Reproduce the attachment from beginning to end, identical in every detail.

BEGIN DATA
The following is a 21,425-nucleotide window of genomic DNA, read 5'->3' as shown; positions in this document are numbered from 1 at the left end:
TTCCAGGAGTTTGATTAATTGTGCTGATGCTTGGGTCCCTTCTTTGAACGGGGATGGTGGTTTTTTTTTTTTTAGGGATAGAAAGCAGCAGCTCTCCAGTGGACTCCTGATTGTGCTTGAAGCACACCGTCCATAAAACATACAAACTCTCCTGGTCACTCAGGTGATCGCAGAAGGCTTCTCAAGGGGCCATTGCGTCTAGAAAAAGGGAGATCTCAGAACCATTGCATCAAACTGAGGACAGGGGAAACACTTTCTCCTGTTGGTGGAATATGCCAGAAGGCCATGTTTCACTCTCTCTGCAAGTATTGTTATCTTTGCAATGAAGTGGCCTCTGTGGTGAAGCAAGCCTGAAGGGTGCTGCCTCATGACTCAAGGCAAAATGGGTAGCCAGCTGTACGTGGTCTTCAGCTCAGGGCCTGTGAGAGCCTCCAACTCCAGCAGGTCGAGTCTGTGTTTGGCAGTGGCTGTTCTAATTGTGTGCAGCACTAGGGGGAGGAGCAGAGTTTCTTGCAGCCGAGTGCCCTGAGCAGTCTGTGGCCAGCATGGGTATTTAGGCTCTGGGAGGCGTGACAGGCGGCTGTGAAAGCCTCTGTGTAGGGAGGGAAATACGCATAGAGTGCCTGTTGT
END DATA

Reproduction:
The following is a 21,425-nucleotide window of genomic DNA, read 5'->3' as shown; positions in this document are numbered from 1 at the left end:
TTCCAGGAGTTTGATTAATTGTGCTGATGCTTGGGTCCCTTCTTTGAACGGGGATGGTGGTTTTTTTTTTTTTAGGGATAGAAAGCAGCAGCTCTCCAGTGGACTCCTGATTGTGCTTGAAGCACACCGTCCATAAAACATACAAACTCTCCTGGTCACTCAGGTGATCGCAGAAGGCTTCTCAAGGGGCCATTGCGTCTAGAAAAAGGGAGATCTCAGAACCATTGCATCAAACTGAGGACAGGGGAAACACTTTCTCCTGTTGGTGGAATATGCCAGAAGGCCATGTTTCACTCTCTCTGCAAGTATTGTTATCTTTGCAATGAAGTGGCCTCTGTGGTGAAGCAAGCCTGAAGGGTGCTGCCTCATGACTCAAGGCAAAATGGGTAGCCAGCTGTACGTGGTCTTCAGCTCAGGGCCTGTGAGAGCCTCCAACTCCAGCAGGTCGAGTCTGTGTTTGGCAGTGGCTGTTCTAATTGTGTGCAGCACTAGGGGGAGGAGCAGAGTTTCTTGCAGCCGAGTGCCCTGAGCAGTCTGTGGCCAGCATGGGTATTTAGGCTCTGGGAGGCGTGACAGGCGGCTGTGAAAGCCTCTGTGTAGGGAGGGAAATACGCATAGAGTGCCTGTTGT